Residual Stress in a Quenched Gear Shaft Treated by Water Cavitation Peening
Water cavitation technique can be applied to modify the surface strength of materials as an attractive new peening route. By inducing cavitation of ultrahigh speed water due to water-jet, the numerous impacts induced by the cavitation bubbles impact can produce compressive residual stress on material surface in the similar way as that by shot peening. In the present paper, an automobile part of steel gear shaft with complex shape is processed by water peening process. Compressive residual stress induced by water peening was measured to investigate the surface strengthening effect as a quantitative factor. The residual stresses on the tooth surface of the gear are measured by X-ray diffraction method. The effect of process conditions such as water outlet pressure, standoff distance of the nozzle, and peening time are discussed. To investigate the effect of heat treatment, carburizing-quenching is implemented to the gear shaft. By comparing the residual stresses of the tooth before and after water peening, the effectiveness of water peening process on surface strengthening is verified for a quenched gear shaft.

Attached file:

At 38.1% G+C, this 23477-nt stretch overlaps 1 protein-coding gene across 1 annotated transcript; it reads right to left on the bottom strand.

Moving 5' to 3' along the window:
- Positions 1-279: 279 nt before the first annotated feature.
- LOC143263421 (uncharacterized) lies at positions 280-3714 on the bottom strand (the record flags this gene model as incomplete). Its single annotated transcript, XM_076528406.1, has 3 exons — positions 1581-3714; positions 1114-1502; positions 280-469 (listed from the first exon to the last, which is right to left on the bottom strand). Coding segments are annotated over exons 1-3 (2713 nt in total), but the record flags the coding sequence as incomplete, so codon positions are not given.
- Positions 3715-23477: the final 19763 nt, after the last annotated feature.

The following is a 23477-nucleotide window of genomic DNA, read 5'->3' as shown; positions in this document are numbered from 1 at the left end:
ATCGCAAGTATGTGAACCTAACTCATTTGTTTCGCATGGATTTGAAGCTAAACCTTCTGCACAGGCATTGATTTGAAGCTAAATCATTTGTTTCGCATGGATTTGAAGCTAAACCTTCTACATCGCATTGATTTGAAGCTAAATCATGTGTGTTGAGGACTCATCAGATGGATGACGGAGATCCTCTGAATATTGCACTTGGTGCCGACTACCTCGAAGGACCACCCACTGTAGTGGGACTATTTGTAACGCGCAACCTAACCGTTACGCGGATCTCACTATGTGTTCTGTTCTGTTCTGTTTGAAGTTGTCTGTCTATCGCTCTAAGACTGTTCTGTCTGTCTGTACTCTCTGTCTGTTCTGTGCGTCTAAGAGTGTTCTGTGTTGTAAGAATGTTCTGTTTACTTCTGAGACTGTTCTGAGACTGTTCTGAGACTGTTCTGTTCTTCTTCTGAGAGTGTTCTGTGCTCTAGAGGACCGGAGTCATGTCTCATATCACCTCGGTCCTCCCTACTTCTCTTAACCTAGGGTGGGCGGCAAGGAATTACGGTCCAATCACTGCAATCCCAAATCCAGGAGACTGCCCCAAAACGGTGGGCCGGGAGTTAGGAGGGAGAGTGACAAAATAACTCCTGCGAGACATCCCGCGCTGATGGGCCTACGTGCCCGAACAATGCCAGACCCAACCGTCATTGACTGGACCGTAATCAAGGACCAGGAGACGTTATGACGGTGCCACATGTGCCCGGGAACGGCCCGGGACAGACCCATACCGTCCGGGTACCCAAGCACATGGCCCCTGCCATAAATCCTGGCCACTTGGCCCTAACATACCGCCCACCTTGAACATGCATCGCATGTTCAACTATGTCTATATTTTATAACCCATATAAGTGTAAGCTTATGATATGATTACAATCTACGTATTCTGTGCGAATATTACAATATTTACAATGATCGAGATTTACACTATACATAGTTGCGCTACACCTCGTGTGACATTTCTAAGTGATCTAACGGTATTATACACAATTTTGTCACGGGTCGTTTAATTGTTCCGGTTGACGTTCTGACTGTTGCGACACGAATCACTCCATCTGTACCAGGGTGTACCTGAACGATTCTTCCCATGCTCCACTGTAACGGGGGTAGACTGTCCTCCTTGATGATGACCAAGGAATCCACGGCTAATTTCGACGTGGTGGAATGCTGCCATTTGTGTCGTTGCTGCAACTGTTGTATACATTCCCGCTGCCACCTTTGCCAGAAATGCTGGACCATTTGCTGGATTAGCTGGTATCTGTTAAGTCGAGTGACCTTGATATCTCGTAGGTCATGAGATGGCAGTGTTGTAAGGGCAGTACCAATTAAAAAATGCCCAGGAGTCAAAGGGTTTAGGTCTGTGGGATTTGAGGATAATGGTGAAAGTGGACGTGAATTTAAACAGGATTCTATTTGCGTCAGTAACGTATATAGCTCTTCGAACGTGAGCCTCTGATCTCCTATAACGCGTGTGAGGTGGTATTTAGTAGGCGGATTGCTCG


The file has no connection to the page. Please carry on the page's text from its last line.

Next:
Sabine Denis, Takao Hanabusa, Bob Baoping He, Eric Mittemeijer, JunMa Nan, Ismail Cevdet Noyan, Berthold Scholtes, Keisuke Tanaka, KeWei Xu
H. Tsuda et al., "Residual Stress in a Quenched Gear Shaft Treated by Water Cavitation Peening", Materials Science Forum, Vols. 490-491, pp. 364-369, 2005